The Symphony Slide
In 2012, Atlanta Symphony Orchestra members took a $14,000 pay-cut to end their season-long lock out. Recently, the world-renowned, multi-Grammy-award-winning orchestra has been forced into yet another lock-out, after increasing disputes between the orchestra’s board and its musicians over a $2 million deficit. The orchestra is simply not receiving enough entrepreneurial or public support: it is expecting only $100,000 in taxpayer funds this year (compared to the $1 million in support the Minnesota orchestra, another recently locked-out orchestra, is expecting).
Robert Spano, music director of Atlanta Symphony, spoke out in favor of the musicians, which is a rare occurrence for conductors. Spano said, “This is a dire and critical juncture for the city of Atlanta, which is in danger of losing the flagship of its culture…If the 10th-largest urban economy in America is incapable of sustaining its cultural jewel, what does that signal about our country?”
People in major cities like Atlanta are not running out of money to fund classical music, but rather are choosing to spend it on other genres of music instead. Beyoncé made an average of $2.4 million per city on her most recent tour, whereas a section musician in a top-five symphony orchestra is expected to make an annual base salary of roughly $70,000.
Why is there sufficiently more public expenditure for pop-music over classical music? Pop-music promotes an “in-the-moment” lifestyle—for example, over-drinking to the point of forgetfulness. Classical music promotes self-reflection, understanding history, and hard work. The ideals of modern society and pop-culture do not run parallel to the ideals of classical music. Modernity does not value the intelligence and integrity of the classical arts outside of museums, concert halls, and classrooms.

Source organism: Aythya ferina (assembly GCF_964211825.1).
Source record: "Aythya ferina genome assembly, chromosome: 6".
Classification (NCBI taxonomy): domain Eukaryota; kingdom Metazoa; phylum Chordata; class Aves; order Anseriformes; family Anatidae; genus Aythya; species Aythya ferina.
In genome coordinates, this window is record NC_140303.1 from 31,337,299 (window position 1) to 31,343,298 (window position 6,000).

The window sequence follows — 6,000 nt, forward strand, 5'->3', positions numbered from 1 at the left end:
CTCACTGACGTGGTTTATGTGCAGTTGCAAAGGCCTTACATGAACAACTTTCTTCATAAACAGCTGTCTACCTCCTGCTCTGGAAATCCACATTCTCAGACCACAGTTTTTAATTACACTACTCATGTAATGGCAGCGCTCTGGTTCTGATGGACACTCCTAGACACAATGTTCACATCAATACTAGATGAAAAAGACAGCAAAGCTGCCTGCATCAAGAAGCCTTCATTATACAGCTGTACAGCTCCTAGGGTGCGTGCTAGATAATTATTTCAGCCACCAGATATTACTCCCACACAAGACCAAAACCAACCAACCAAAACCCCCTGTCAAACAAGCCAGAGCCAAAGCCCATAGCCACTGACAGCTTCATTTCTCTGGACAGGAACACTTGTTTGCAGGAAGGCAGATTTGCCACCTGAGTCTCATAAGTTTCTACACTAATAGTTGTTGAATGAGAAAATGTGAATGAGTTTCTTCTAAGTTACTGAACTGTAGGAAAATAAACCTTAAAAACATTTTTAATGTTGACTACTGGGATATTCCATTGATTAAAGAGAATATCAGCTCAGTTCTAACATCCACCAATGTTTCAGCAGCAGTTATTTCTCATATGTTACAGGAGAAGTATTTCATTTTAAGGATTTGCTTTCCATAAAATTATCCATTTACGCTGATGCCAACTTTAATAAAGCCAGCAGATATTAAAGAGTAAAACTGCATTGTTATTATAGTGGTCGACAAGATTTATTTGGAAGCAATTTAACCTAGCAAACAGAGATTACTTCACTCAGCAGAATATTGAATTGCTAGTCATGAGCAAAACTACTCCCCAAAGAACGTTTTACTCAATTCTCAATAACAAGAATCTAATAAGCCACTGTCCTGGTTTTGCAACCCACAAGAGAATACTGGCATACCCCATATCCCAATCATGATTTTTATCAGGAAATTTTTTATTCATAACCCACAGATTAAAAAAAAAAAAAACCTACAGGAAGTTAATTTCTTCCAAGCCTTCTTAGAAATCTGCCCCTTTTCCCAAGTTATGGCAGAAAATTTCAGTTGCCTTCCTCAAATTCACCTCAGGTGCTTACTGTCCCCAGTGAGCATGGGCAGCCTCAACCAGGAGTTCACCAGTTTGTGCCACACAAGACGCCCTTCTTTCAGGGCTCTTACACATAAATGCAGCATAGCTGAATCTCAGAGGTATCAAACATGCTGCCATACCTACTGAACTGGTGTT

What does this say about the direction of our culture? How will this affect the future generations of elite leaders who hold philanthropic power?
Over the past decade, and for the first time in history, our country has faced a number of orchestral lock-outs. The problem is, neither the public nor symphony board members know how to respond. The board of the Atlanta Symphony is so fixed on finding a long-term solution to the orchestra’s financial troubles, that even though individuals were willing to donate up to $800,000 to help deplete the deficit, the board would not end the lock-out. There is a lack of focus on the short-term, and most important, the task at hand: getting struggling orchestras, like the Atlanta Symphony Orchestra, back up and running.
Unlike Atlanta, the Colorado Symphony Orchestra has recently executed non-traditional fundraising methods to keep operating. The orchestra launched a series of concerts under the name “Classically Cannabis: The High Notes Series,” which utilized the recent legalization of marijuana to inspire more young people to come to the concerts. This political maneuver proved quite effective, raising over $50,000 in just three concerts.
How far will orchestras have to go in order to raise interest and money? And no, money and the arts cannot be separated into two polarized entities unwilling to co-exist and cooperate. Perhaps this is the problem. Entrepreneurs, artists, elite board members, serve workers, and labor unions all need to respect and empathize with one another because ultimately, they are all fighting for the firm belief that amidst modernity, classical music and the ideals it instills must continue to be a part of culture in this country.